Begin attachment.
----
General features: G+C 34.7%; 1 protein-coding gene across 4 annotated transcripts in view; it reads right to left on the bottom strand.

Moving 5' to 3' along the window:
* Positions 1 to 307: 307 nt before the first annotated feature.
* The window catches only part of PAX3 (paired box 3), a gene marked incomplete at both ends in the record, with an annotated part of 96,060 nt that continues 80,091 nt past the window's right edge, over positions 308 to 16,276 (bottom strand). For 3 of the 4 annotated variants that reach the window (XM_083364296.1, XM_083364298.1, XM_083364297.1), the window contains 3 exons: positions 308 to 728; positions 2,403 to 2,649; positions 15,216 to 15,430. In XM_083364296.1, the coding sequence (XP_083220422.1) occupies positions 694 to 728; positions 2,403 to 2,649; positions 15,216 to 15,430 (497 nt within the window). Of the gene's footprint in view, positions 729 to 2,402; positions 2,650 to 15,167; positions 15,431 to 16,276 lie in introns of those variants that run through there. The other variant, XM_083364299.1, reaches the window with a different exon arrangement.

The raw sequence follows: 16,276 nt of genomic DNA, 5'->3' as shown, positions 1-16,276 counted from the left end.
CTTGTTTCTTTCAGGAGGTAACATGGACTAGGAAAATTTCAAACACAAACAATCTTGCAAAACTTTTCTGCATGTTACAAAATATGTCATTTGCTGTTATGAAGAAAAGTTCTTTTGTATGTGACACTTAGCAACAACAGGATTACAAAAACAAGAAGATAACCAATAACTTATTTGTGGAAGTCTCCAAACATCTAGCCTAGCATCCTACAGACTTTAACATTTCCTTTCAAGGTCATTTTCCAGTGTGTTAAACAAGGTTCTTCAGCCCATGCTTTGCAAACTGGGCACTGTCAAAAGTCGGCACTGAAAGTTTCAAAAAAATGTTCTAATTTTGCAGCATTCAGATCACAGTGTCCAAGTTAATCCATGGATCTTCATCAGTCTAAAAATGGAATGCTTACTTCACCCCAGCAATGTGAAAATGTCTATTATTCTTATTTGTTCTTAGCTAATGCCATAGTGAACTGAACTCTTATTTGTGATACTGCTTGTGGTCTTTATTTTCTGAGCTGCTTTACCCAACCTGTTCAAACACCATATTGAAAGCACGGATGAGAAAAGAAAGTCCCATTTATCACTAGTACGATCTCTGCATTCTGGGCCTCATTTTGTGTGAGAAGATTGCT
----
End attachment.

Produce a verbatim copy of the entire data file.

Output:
General features: G+C 34.7%; 1 protein-coding gene across 4 annotated transcripts in view; it reads right to left on the bottom strand.

Moving 5' to 3' along the window:
* Positions 1 to 307: 307 nt before the first annotated feature.
* The window catches only part of PAX3 (paired box 3), a gene marked incomplete at both ends in the record, with an annotated part of 96,060 nt that continues 80,091 nt past the window's right edge, over positions 308 to 16,276 (bottom strand). For 3 of the 4 annotated variants that reach the window (XM_083364296.1, XM_083364298.1, XM_083364297.1), the window contains 3 exons: positions 308 to 728; positions 2,403 to 2,649; positions 15,216 to 15,430. In XM_083364296.1, the coding sequence (XP_083220422.1) occupies positions 694 to 728; positions 2,403 to 2,649; positions 15,216 to 15,430 (497 nt within the window). Of the gene's footprint in view, positions 729 to 2,402; positions 2,650 to 15,167; positions 15,431 to 16,276 lie in introns of those variants that run through there. The other variant, XM_083364299.1, reaches the window with a different exon arrangement.

The raw sequence follows: 16,276 nt of genomic DNA, 5'->3' as shown, positions 1-16,276 counted from the left end.
CTTGTTTCTTTCAGGAGGTAACATGGACTAGGAAAATTTCAAACACAAACAATCTTGCAAAACTTTTCTGCATGTTACAAAATATGTCATTTGCTGTTATGAAGAAAAGTTCTTTTGTATGTGACACTTAGCAACAACAGGATTACAAAAACAAGAAGATAACCAATAACTTATTTGTGGAAGTCTCCAAACATCTAGCCTAGCATCCTACAGACTTTAACATTTCCTTTCAAGGTCATTTTCCAGTGTGTTAAACAAGGTTCTTCAGCCCATGCTTTGCAAACTGGGCACTGTCAAAAGTCGGCACTGAAAGTTTCAAAAAAATGTTCTAATTTTGCAGCATTCAGATCACAGTGTCCAAGTTAATCCATGGATCTTCATCAGTCTAAAAATGGAATGCTTACTTCACCCCAGCAATGTGAAAATGTCTATTATTCTTATTTGTTCTTAGCTAATGCCATAGTGAACTGAACTCTTATTTGTGATACTGCTTGTGGTCTTTATTTTCTGAGCTGCTTTACCCAACCTGTTCAAACACCATATTGAAAGCACGGATGAGAAAAGAAAGTCCCATTTATCACTAGTACGATCTCTGCATTCTGGGCCTCATTTTGTGTGAGAAGATTGCT